AURORA project results: new approach for atmospheric Sentinel data

Ugo Cortesi, Research Scientist from the Institute of Applied Physics (IFAC) at the National Research Council, Italy, outlines the latest results from the AURORA project.

In response to the European Commission’s 2015 Horizon 2020 Earth Observation call ‘Stimulating wider research use of Copernicus Sentinel Data’ (EO-2-2015), the AURORA (Advanced Ultraviolet Radiation and Ozone Retrieval for Application) began to focus on opportunities that strengthen the outstanding performance expected from the atmospheric Sentinels.1

At the core of AURORA’s work is the investigation of innovative strategies for optimal exploitation of complementary information on the vertical distribution of the atmospheric ozone. This data is then retrieved from measurements acquired at different frequencies and observation geometries by the Sentinel-4 and Sentinel-5 missions of Copernicus.

A major outcome achieved by the project has been the ability to demonstrate the technical feasibility of the novel approach to synergistically use data from multiple independent sources of observations of a given target, based on the sequential operation of data fusion techniques and data assimilation models.

In fact, the AURORA Consortium tested the performance of this new concept by using synthetic ozone products from simulated observations as conducted onboard geostationary (GEO, Sentinel-4) and Low Earth Orbit (LEO, Sentinel-5) in the Ultraviolet (UV), Visible (VIS) and Thermal Infrared (TIR) spectral regions. State-of-the-art radiative transfer models generated simulated measurements based on an atmospheric scenario built from climatological data for four months (April to July 2012).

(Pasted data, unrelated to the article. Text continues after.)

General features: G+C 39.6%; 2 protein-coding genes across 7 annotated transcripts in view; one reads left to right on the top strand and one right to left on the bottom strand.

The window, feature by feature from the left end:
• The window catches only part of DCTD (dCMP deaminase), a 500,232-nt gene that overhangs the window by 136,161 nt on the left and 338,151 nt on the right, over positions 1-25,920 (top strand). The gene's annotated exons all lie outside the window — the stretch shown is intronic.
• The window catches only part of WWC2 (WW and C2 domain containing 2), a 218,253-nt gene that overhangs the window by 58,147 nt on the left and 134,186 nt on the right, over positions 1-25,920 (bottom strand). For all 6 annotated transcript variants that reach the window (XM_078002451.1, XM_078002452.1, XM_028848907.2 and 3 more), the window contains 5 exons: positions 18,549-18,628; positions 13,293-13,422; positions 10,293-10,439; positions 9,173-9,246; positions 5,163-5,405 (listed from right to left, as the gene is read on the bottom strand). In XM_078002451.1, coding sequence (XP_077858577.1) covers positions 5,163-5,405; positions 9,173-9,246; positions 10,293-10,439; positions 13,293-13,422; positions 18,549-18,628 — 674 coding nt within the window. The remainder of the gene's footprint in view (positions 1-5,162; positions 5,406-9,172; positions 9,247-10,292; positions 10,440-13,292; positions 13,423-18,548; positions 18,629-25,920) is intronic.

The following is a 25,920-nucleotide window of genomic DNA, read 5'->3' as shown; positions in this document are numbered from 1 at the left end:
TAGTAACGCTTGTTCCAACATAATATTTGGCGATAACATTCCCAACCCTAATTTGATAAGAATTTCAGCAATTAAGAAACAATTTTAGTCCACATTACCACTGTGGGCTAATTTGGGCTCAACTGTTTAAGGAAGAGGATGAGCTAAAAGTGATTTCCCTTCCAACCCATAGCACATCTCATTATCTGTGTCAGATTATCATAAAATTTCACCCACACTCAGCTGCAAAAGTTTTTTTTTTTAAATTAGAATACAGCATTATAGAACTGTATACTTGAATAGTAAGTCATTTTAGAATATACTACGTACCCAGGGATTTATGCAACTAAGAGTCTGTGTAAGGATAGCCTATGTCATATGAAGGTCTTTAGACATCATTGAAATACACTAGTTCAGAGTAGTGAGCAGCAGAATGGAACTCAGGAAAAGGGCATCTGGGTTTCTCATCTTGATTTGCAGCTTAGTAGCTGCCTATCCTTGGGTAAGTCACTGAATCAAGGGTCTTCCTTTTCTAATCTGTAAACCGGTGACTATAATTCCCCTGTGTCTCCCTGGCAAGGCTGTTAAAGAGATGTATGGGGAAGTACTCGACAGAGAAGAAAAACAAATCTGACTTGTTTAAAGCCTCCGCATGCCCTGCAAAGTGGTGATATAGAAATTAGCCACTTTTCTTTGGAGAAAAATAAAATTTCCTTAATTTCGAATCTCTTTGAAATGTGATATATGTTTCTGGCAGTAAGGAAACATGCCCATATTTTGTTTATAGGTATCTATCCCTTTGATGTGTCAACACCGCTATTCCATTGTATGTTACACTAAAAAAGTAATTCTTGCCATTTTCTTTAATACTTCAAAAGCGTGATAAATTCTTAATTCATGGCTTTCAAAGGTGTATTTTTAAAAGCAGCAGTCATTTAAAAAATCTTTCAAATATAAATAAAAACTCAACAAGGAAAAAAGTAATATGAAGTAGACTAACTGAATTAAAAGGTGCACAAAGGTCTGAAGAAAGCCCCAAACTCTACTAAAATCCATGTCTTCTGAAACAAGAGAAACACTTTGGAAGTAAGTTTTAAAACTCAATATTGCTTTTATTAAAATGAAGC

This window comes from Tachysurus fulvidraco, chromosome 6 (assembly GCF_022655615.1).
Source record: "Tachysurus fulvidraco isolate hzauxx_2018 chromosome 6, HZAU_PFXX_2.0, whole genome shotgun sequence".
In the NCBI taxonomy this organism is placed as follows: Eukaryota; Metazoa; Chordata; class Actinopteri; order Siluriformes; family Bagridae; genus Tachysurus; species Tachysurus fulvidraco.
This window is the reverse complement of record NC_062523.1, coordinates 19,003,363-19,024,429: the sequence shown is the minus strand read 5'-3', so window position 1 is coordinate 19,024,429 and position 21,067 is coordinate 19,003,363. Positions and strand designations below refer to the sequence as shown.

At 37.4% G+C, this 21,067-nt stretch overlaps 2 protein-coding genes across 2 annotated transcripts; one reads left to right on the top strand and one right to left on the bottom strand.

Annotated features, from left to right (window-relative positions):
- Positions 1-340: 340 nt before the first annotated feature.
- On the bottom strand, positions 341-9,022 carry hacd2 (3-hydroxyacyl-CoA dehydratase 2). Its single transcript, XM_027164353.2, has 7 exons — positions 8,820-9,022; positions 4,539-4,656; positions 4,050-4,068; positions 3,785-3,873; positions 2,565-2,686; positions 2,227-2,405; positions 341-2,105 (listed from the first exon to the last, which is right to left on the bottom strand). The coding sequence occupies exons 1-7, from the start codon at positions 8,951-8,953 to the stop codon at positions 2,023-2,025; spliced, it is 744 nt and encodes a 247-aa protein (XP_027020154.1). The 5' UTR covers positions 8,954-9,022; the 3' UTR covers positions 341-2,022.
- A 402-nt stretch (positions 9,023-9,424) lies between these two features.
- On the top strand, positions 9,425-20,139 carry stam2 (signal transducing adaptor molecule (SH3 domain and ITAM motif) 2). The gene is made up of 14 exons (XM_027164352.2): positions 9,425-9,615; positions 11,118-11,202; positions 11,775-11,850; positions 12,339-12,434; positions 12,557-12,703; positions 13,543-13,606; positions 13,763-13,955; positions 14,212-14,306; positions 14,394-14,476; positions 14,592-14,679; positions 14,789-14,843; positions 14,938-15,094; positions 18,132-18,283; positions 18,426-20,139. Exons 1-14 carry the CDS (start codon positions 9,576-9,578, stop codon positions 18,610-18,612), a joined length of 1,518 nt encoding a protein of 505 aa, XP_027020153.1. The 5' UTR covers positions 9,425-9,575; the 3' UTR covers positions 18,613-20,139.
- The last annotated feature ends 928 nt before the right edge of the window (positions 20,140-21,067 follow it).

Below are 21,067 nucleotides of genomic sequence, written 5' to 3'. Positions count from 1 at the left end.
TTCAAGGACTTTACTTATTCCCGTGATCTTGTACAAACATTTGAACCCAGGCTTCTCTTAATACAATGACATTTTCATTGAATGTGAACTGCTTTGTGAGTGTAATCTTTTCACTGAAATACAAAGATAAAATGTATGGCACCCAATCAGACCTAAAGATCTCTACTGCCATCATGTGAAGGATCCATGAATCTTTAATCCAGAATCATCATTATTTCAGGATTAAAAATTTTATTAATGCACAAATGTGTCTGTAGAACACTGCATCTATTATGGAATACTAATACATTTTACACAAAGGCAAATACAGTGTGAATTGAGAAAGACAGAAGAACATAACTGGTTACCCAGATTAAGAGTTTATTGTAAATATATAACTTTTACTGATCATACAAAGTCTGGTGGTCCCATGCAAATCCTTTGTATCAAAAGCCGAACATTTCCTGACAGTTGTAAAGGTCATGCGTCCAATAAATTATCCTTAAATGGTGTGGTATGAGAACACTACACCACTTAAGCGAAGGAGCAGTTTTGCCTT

The assimilation of fused data

Collocated measurements of Sentinel-4, as well as of Sentinel-5, were merged in fused ozone profiles by using the Complete Data Fusion (CDF) method and subsequently fed into ECMWF and KNMI Data Assimilation Systems (DAS). For example, the Integrated Forecasting System in two configurations (i.e., IFS and C-IFS) and the Transport Model version 5 (TM5).2-4

Significant steps forward have been necessary in order to apply the CDF method to the atmospheric Sentinel data in question. As a result, they proved successful in providing fused products of higher quality (i.e. smaller difference from the true value, smaller errors, improved vertical resolution) with respect to the simulated ozone profiles and columns retrieved from Sentinel-4 and Sentinel-5.